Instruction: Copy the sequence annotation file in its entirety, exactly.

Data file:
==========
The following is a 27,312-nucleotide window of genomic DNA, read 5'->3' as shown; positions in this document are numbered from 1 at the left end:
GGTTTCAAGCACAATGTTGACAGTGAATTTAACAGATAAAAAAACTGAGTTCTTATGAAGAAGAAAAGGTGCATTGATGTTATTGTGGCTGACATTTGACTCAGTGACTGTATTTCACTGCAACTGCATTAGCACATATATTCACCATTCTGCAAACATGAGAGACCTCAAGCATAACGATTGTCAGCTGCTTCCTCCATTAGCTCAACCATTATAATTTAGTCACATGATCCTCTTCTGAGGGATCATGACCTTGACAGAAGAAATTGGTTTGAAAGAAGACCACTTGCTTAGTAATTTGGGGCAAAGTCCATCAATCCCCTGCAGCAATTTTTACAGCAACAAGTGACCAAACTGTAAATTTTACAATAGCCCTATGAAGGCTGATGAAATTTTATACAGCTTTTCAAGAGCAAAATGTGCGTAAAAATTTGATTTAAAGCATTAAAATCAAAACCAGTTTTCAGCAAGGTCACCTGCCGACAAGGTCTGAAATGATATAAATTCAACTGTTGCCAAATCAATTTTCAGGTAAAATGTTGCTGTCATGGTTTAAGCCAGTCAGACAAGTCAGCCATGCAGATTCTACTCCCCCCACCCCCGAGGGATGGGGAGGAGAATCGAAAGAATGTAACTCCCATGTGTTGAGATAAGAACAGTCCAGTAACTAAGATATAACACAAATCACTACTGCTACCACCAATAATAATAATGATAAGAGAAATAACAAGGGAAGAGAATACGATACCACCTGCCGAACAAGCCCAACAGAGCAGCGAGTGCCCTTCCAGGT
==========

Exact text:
The following is a 27,312-nucleotide window of genomic DNA, read 5'->3' as shown; positions in this document are numbered from 1 at the left end:
GGTTTCAAGCACAATGTTGACAGTGAATTTAACAGATAAAAAAACTGAGTTCTTATGAAGAAGAAAAGGTGCATTGATGTTATTGTGGCTGACATTTGACTCAGTGACTGTATTTCACTGCAACTGCATTAGCACATATATTCACCATTCTGCAAACATGAGAGACCTCAAGCATAACGATTGTCAGCTGCTTCCTCCATTAGCTCAACCATTATAATTTAGTCACATGATCCTCTTCTGAGGGATCATGACCTTGACAGAAGAAATTGGTTTGAAAGAAGACCACTTGCTTAGTAATTTGGGGCAAAGTCCATCAATCCCCTGCAGCAATTTTTACAGCAACAAGTGACCAAACTGTAAATTTTACAATAGCCCTATGAAGGCTGATGAAATTTTATACAGCTTTTCAAGAGCAAAATGTGCGTAAAAATTTGATTTAAAGCATTAAAATCAAAACCAGTTTTCAGCAAGGTCACCTGCCGACAAGGTCTGAAATGATATAAATTCAACTGTTGCCAAATCAATTTTCAGGTAAAATGTTGCTGTCATGGTTTAAGCCAGTCAGACAAGTCAGCCATGCAGATTCTACTCCCCCCACCCCCGAGGGATGGGGAGGAGAATCGAAAGAATGTAACTCCCATGTGTTGAGATAAGAACAGTCCAGTAACTAAGATATAACACAAATCACTACTGCTACCACCAATAATAATAATGATAAGAGAAATAACAAGGGAAGAGAATACGATACCACCTGCCGAACAAGCCCAACAGAGCAGCGAGTGCCCTTCCAGGT